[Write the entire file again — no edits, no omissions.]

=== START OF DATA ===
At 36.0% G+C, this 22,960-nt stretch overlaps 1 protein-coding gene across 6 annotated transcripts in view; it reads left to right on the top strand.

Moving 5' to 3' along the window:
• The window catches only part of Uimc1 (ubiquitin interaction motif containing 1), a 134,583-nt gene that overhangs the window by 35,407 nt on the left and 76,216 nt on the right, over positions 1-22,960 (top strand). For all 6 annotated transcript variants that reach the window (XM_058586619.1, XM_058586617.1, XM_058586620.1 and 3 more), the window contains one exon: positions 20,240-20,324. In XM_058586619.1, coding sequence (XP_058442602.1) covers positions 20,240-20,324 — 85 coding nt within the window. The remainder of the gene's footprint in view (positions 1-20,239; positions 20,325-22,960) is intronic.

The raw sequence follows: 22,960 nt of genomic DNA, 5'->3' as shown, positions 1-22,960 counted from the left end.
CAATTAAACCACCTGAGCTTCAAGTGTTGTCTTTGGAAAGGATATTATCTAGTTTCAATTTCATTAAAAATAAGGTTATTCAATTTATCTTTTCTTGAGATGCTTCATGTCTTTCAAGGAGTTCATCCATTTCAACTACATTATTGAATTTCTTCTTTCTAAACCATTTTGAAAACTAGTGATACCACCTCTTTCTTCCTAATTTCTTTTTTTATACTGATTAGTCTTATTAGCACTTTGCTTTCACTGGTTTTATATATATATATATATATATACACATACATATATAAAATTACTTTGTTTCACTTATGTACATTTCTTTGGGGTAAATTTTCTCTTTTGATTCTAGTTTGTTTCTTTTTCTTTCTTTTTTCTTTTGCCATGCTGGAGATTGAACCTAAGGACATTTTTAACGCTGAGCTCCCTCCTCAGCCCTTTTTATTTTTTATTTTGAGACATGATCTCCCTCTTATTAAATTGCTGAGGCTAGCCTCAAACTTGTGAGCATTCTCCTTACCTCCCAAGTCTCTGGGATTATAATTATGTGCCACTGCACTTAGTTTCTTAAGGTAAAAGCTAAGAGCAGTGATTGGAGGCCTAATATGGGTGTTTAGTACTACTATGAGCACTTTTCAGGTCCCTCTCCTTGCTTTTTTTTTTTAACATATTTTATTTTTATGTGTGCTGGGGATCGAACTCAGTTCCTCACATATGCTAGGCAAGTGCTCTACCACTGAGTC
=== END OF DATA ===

At 36.0% G+C, this 22,960-nt stretch overlaps 1 protein-coding gene across 6 annotated transcripts in view; it reads left to right on the top strand.

Moving 5' to 3' along the window:
• The window catches only part of Uimc1 (ubiquitin interaction motif containing 1), a 134,583-nt gene that overhangs the window by 35,407 nt on the left and 76,216 nt on the right, over positions 1-22,960 (top strand). For all 6 annotated transcript variants that reach the window (XM_058586619.1, XM_058586617.1, XM_058586620.1 and 3 more), the window contains one exon: positions 20,240-20,324. In XM_058586619.1, coding sequence (XP_058442602.1) covers positions 20,240-20,324 — 85 coding nt within the window. The remainder of the gene's footprint in view (positions 1-20,239; positions 20,325-22,960) is intronic.

The raw sequence follows: 22,960 nt of genomic DNA, 5'->3' as shown, positions 1-22,960 counted from the left end.
CAATTAAACCACCTGAGCTTCAAGTGTTGTCTTTGGAAAGGATATTATCTAGTTTCAATTTCATTAAAAATAAGGTTATTCAATTTATCTTTTCTTGAGATGCTTCATGTCTTTCAAGGAGTTCATCCATTTCAACTACATTATTGAATTTCTTCTTTCTAAACCATTTTGAAAACTAGTGATACCACCTCTTTCTTCCTAATTTCTTTTTTTATACTGATTAGTCTTATTAGCACTTTGCTTTCACTGGTTTTATATATATATATATATATATACACATACATATATAAAATTACTTTGTTTCACTTATGTACATTTCTTTGGGGTAAATTTTCTCTTTTGATTCTAGTTTGTTTCTTTTTCTTTCTTTTTTCTTTTGCCATGCTGGAGATTGAACCTAAGGACATTTTTAACGCTGAGCTCCCTCCTCAGCCCTTTTTATTTTTTATTTTGAGACATGATCTCCCTCTTATTAAATTGCTGAGGCTAGCCTCAAACTTGTGAGCATTCTCCTTACCTCCCAAGTCTCTGGGATTATAATTATGTGCCACTGCACTTAGTTTCTTAAGGTAAAAGCTAAGAGCAGTGATTGGAGGCCTAATATGGGTGTTTAGTACTACTATGAGCACTTTTCAGGTCCCTCTCCTTGCTTTTTTTTTTTAACATATTTTATTTTTATGTGTGCTGGGGATCGAACTCAGTTCCTCACATATGCTAGGCAAGTGCTCTACCACTGAGTC